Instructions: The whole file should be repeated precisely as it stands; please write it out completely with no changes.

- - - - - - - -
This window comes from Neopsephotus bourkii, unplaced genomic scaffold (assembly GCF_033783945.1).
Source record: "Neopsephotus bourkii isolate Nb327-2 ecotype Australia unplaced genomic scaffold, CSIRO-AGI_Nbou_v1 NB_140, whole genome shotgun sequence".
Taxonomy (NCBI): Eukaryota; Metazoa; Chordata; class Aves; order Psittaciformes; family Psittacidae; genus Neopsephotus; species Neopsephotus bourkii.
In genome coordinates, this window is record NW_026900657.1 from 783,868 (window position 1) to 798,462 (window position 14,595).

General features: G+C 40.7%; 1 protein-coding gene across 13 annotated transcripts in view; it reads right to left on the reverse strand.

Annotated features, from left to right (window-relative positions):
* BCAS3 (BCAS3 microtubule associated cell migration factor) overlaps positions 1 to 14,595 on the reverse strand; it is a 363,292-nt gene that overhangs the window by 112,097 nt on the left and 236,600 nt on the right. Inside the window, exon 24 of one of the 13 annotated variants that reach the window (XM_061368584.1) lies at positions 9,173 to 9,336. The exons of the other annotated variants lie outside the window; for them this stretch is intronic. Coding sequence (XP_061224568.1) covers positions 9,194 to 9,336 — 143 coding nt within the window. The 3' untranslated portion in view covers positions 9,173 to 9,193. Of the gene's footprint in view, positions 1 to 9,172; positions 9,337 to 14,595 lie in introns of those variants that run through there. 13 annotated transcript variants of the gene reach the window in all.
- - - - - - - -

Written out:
This window comes from Neopsephotus bourkii, unplaced genomic scaffold (assembly GCF_033783945.1).
Source record: "Neopsephotus bourkii isolate Nb327-2 ecotype Australia unplaced genomic scaffold, CSIRO-AGI_Nbou_v1 NB_140, whole genome shotgun sequence".
Taxonomy (NCBI): Eukaryota; Metazoa; Chordata; class Aves; order Psittaciformes; family Psittacidae; genus Neopsephotus; species Neopsephotus bourkii.
In genome coordinates, this window is record NW_026900657.1 from 783,868 (window position 1) to 798,462 (window position 14,595).

General features: G+C 40.7%; 1 protein-coding gene across 13 annotated transcripts in view; it reads right to left on the reverse strand.

Annotated features, from left to right (window-relative positions):
* BCAS3 (BCAS3 microtubule associated cell migration factor) overlaps positions 1 to 14,595 on the reverse strand; it is a 363,292-nt gene that overhangs the window by 112,097 nt on the left and 236,600 nt on the right. Inside the window, exon 24 of one of the 13 annotated variants that reach the window (XM_061368584.1) lies at positions 9,173 to 9,336. The exons of the other annotated variants lie outside the window; for them this stretch is intronic. Coding sequence (XP_061224568.1) covers positions 9,194 to 9,336 — 143 coding nt within the window. The 3' untranslated portion in view covers positions 9,173 to 9,193. Of the gene's footprint in view, positions 1 to 9,172; positions 9,337 to 14,595 lie in introns of those variants that run through there. 13 annotated transcript variants of the gene reach the window in all.